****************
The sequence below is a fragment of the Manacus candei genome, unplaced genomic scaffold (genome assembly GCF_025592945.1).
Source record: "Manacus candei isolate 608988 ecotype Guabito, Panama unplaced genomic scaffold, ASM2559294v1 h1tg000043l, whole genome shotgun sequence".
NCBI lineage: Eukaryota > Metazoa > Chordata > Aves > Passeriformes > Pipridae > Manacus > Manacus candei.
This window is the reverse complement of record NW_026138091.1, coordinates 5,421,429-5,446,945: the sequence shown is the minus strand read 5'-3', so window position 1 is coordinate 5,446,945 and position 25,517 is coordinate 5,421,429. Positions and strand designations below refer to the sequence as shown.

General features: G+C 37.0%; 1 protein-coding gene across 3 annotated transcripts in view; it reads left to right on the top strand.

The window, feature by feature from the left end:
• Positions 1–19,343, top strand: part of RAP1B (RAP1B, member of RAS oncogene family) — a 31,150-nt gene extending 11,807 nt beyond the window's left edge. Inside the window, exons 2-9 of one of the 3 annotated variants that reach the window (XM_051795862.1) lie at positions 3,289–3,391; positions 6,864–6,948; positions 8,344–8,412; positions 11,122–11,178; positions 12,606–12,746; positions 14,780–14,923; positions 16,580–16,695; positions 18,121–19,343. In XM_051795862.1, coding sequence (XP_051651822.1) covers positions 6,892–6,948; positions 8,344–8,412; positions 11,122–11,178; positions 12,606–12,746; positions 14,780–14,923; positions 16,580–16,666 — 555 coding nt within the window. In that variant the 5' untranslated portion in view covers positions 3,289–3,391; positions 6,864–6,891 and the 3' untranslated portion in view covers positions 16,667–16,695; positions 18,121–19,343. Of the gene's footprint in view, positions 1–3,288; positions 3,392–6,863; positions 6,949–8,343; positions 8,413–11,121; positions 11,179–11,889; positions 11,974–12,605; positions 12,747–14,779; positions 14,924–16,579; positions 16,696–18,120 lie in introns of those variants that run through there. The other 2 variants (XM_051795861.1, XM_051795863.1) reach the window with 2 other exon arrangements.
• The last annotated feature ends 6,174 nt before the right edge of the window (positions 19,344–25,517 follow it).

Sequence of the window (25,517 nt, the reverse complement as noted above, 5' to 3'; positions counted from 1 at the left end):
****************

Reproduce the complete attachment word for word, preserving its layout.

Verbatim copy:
The sequence below is a fragment of the Manacus candei genome, unplaced genomic scaffold (genome assembly GCF_025592945.1).
Source record: "Manacus candei isolate 608988 ecotype Guabito, Panama unplaced genomic scaffold, ASM2559294v1 h1tg000043l, whole genome shotgun sequence".
NCBI lineage: Eukaryota > Metazoa > Chordata > Aves > Passeriformes > Pipridae > Manacus > Manacus candei.
This window is the reverse complement of record NW_026138091.1, coordinates 5,421,429-5,446,945: the sequence shown is the minus strand read 5'-3', so window position 1 is coordinate 5,446,945 and position 25,517 is coordinate 5,421,429. Positions and strand designations below refer to the sequence as shown.

General features: G+C 37.0%; 1 protein-coding gene across 3 annotated transcripts in view; it reads left to right on the top strand.

The window, feature by feature from the left end:
• Positions 1–19,343, top strand: part of RAP1B (RAP1B, member of RAS oncogene family) — a 31,150-nt gene extending 11,807 nt beyond the window's left edge. Inside the window, exons 2-9 of one of the 3 annotated variants that reach the window (XM_051795862.1) lie at positions 3,289–3,391; positions 6,864–6,948; positions 8,344–8,412; positions 11,122–11,178; positions 12,606–12,746; positions 14,780–14,923; positions 16,580–16,695; positions 18,121–19,343. In XM_051795862.1, coding sequence (XP_051651822.1) covers positions 6,892–6,948; positions 8,344–8,412; positions 11,122–11,178; positions 12,606–12,746; positions 14,780–14,923; positions 16,580–16,666 — 555 coding nt within the window. In that variant the 5' untranslated portion in view covers positions 3,289–3,391; positions 6,864–6,891 and the 3' untranslated portion in view covers positions 16,667–16,695; positions 18,121–19,343. Of the gene's footprint in view, positions 1–3,288; positions 3,392–6,863; positions 6,949–8,343; positions 8,413–11,121; positions 11,179–11,889; positions 11,974–12,605; positions 12,747–14,779; positions 14,924–16,579; positions 16,696–18,120 lie in introns of those variants that run through there. The other 2 variants (XM_051795861.1, XM_051795863.1) reach the window with 2 other exon arrangements.
• The last annotated feature ends 6,174 nt before the right edge of the window (positions 19,344–25,517 follow it).

Sequence of the window (25,517 nt, the reverse complement as noted above, 5' to 3'; positions counted from 1 at the left end):